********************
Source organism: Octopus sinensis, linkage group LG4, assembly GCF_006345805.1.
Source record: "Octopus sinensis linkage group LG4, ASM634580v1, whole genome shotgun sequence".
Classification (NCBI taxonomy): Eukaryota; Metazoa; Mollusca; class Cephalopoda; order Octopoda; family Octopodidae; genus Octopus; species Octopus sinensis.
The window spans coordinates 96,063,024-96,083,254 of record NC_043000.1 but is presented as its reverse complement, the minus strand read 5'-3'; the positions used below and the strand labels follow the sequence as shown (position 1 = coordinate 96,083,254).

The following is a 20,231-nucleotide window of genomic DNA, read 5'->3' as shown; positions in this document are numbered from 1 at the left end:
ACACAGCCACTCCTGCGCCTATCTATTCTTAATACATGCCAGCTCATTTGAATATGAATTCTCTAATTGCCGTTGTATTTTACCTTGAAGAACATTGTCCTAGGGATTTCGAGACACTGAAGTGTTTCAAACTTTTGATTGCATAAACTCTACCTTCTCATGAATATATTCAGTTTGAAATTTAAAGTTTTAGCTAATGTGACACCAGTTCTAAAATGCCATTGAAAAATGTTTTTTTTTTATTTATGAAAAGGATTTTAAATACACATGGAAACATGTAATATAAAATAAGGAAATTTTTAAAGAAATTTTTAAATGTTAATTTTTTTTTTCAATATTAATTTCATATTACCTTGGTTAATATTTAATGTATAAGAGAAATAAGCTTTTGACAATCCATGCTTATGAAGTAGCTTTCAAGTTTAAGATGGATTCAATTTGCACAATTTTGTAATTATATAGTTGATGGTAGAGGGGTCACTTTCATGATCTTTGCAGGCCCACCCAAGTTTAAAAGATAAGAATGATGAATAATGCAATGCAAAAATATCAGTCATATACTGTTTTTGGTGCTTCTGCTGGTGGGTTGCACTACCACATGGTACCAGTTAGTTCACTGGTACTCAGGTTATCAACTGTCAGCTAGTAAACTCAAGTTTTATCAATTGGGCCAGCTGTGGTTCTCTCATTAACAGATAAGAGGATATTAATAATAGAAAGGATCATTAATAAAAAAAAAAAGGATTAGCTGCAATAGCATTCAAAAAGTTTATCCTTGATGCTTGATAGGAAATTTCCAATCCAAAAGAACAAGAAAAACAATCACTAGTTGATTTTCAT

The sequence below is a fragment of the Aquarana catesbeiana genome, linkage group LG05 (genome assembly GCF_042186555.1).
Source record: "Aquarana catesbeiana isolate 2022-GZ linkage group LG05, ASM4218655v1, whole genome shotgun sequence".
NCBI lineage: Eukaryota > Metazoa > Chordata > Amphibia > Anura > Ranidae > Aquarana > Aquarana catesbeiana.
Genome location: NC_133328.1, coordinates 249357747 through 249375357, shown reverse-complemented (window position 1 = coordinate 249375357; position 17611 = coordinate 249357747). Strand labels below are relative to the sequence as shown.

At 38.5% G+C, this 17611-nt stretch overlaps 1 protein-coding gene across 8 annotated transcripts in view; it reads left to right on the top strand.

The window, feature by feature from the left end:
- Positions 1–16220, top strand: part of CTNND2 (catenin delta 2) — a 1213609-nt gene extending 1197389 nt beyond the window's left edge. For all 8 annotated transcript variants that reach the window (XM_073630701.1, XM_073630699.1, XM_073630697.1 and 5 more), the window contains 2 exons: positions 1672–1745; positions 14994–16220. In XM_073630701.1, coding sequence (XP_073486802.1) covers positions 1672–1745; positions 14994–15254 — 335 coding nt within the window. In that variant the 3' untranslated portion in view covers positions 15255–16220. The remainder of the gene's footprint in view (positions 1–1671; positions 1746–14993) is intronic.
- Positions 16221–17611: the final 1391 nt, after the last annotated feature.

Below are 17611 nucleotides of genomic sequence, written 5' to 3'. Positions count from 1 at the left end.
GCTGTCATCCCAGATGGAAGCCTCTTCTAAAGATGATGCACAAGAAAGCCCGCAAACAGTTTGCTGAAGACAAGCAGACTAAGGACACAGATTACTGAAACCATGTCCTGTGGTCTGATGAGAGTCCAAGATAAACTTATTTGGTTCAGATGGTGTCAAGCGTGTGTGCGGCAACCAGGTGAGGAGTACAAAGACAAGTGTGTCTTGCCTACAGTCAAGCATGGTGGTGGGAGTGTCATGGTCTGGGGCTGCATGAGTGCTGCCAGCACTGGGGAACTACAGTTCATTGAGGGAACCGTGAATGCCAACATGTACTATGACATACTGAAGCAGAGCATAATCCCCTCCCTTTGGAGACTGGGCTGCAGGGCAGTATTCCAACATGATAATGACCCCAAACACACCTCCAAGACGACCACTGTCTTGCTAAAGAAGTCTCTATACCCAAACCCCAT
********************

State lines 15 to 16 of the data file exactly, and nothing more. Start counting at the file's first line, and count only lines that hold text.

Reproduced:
Below are 17611 nucleotides of genomic sequence, written 5' to 3'. Positions count from 1 at the left end.
GCTGTCATCCCAGATGGAAGCCTCTTCTAAAGATGATGCACAAGAAAGCCCGCAAACAGTTTGCTGAAGACAAGCAGACTAAGGACACAGATTACTGAAACCATGTCCTGTGGTCTGATGAGAGTCCAAGATAAACTTATTTGGTTCAGATGGTGTCAAGCGTGTGTGCGGCAACCAGGTGAGGAGTACAAAGACAAGTGTGTCTTGCCTACAGTCAAGCATGGTGGTGGGAGTGTCATGGTCTGGGGCTGCATGAGTGCTGCCAGCACTGGGGAACTACAGTTCATTGAGGGAACCGTGAATGCCAACATGTACTATGACATACTGAAGCAGAGCATAATCCCCTCCCTTTGGAGACTGGGCTGCAGGGCAGTATTCCAACATGATAATGACCCCAAACACACCTCCAAGACGACCACTGTCTTGCTAAAGAAGTCTCTATACCCAAACCCCAT